“Hopefully he’ll make a very good president,” continues Canning.

“He’s been around, he’s experienced and savvy enough. It’s a tough job, you’ve to try and keep everyone happy. I think the most difficult thing is the huge [divide] between club and county, with the Super 8s and all that.

“It is going to be difficult to get something that suits everyone between club, county, hurling and football. They’re all pulling and they’re all looking at it from their own side and fighting their own corner. He’s a good diplomat so hopefully he can pull them all together. Now I don’t know what his main focuses will be on.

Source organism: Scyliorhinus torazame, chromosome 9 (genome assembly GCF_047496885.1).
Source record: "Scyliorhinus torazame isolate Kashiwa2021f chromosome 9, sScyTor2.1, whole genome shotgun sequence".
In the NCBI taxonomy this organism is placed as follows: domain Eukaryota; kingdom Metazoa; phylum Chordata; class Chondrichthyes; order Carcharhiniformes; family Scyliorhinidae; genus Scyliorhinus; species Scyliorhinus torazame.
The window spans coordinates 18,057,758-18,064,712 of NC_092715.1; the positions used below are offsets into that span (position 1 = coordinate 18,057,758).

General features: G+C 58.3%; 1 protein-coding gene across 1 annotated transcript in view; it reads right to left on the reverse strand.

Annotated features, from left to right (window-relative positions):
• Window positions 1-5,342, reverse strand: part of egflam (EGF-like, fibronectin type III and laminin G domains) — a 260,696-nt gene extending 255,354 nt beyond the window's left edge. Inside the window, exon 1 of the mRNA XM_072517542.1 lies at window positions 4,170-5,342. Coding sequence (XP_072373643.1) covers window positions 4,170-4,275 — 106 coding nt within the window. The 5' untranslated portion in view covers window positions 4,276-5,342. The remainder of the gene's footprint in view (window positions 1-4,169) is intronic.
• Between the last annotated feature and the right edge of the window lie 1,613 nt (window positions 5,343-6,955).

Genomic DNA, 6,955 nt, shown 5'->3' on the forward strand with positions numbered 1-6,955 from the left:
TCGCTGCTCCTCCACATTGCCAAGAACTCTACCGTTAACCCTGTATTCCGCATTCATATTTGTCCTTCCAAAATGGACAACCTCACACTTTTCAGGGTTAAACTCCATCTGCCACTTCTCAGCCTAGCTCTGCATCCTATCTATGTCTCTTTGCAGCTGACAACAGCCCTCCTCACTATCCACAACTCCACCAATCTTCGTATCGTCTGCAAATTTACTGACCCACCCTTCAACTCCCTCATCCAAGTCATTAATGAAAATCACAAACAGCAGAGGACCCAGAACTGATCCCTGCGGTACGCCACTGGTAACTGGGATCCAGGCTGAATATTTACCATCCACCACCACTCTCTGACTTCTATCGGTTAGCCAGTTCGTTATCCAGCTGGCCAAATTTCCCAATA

“I wouldn’t anticipate he will [shy away from the big decisions]. He’ll make his decision and go by it. I hope it goes well, it’s a daunting task. It’s a huge and massive organisation. There’s a lot of changes coming in and society, in general, is changing.

“I was talking to him after he was elected. I left him for two days. It means a huge amount to him. I was talking to him in the six months before it and he was hopeful. He had put a lot of work in.

“It’s a huge honour for himself, his family, Na Fianna and Dublin. It’s a long time since Dublin had a president. Our record in elections like that isn’t good so it’s great that he was able to do it.”